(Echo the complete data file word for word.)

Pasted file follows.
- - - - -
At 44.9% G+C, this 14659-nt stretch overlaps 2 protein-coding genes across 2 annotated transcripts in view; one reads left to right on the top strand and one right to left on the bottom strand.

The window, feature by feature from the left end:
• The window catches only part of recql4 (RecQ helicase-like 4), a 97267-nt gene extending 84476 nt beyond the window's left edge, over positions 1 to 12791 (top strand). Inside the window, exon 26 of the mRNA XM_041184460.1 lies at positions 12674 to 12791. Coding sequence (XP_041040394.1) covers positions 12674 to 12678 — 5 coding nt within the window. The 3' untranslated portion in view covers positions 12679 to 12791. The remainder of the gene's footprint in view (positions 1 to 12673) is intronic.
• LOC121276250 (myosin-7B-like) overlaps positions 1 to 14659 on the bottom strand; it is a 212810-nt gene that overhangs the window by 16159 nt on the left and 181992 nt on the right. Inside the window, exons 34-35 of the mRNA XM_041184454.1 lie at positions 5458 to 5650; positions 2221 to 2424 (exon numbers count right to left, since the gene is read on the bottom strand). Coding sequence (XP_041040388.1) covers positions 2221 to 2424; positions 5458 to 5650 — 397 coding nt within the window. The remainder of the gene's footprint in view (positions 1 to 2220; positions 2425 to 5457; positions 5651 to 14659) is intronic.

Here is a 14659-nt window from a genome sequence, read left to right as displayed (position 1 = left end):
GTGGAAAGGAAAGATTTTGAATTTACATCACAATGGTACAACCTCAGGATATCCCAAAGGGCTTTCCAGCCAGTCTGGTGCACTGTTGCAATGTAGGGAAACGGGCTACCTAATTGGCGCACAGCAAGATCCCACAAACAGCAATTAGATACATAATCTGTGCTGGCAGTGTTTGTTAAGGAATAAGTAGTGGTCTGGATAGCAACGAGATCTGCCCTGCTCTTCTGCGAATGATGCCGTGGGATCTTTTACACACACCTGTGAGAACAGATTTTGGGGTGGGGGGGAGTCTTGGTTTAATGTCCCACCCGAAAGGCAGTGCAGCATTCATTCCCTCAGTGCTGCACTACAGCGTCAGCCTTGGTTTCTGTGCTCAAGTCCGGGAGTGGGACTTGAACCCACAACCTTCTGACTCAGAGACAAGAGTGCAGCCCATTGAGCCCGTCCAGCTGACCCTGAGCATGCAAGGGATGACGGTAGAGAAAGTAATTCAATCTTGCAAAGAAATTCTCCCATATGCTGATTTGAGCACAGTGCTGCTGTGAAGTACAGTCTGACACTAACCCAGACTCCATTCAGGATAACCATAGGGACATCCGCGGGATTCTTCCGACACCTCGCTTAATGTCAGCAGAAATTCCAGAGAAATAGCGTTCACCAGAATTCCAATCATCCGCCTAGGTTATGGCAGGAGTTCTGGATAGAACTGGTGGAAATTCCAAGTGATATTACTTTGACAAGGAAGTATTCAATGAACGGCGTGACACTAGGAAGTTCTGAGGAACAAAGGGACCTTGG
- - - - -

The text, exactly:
At 44.9% G+C, this 14659-nt stretch overlaps 2 protein-coding genes across 2 annotated transcripts in view; one reads left to right on the top strand and one right to left on the bottom strand.

The window, feature by feature from the left end:
• The window catches only part of recql4 (RecQ helicase-like 4), a 97267-nt gene extending 84476 nt beyond the window's left edge, over positions 1 to 12791 (top strand). Inside the window, exon 26 of the mRNA XM_041184460.1 lies at positions 12674 to 12791. Coding sequence (XP_041040394.1) covers positions 12674 to 12678 — 5 coding nt within the window. The 3' untranslated portion in view covers positions 12679 to 12791. The remainder of the gene's footprint in view (positions 1 to 12673) is intronic.
• LOC121276250 (myosin-7B-like) overlaps positions 1 to 14659 on the bottom strand; it is a 212810-nt gene that overhangs the window by 16159 nt on the left and 181992 nt on the right. Inside the window, exons 34-35 of the mRNA XM_041184454.1 lie at positions 5458 to 5650; positions 2221 to 2424 (exon numbers count right to left, since the gene is read on the bottom strand). Coding sequence (XP_041040388.1) covers positions 2221 to 2424; positions 5458 to 5650 — 397 coding nt within the window. The remainder of the gene's footprint in view (positions 1 to 2220; positions 2425 to 5457; positions 5651 to 14659) is intronic.

Here is a 14659-nt window from a genome sequence, read left to right as displayed (position 1 = left end):
GTGGAAAGGAAAGATTTTGAATTTACATCACAATGGTACAACCTCAGGATATCCCAAAGGGCTTTCCAGCCAGTCTGGTGCACTGTTGCAATGTAGGGAAACGGGCTACCTAATTGGCGCACAGCAAGATCCCACAAACAGCAATTAGATACATAATCTGTGCTGGCAGTGTTTGTTAAGGAATAAGTAGTGGTCTGGATAGCAACGAGATCTGCCCTGCTCTTCTGCGAATGATGCCGTGGGATCTTTTACACACACCTGTGAGAACAGATTTTGGGGTGGGGGGGAGTCTTGGTTTAATGTCCCACCCGAAAGGCAGTGCAGCATTCATTCCCTCAGTGCTGCACTACAGCGTCAGCCTTGGTTTCTGTGCTCAAGTCCGGGAGTGGGACTTGAACCCACAACCTTCTGACTCAGAGACAAGAGTGCAGCCCATTGAGCCCGTCCAGCTGACCCTGAGCATGCAAGGGATGACGGTAGAGAAAGTAATTCAATCTTGCAAAGAAATTCTCCCATATGCTGATTTGAGCACAGTGCTGCTGTGAAGTACAGTCTGACACTAACCCAGACTCCATTCAGGATAACCATAGGGACATCCGCGGGATTCTTCCGACACCTCGCTTAATGTCAGCAGAAATTCCAGAGAAATAGCGTTCACCAGAATTCCAATCATCCGCCTAGGTTATGGCAGGAGTTCTGGATAGAACTGGTGGAAATTCCAAGTGATATTACTTTGACAAGGAAGTATTCAATGAACGGCGTGACACTAGGAAGTTCTGAGGAACAAAGGGACCTTGG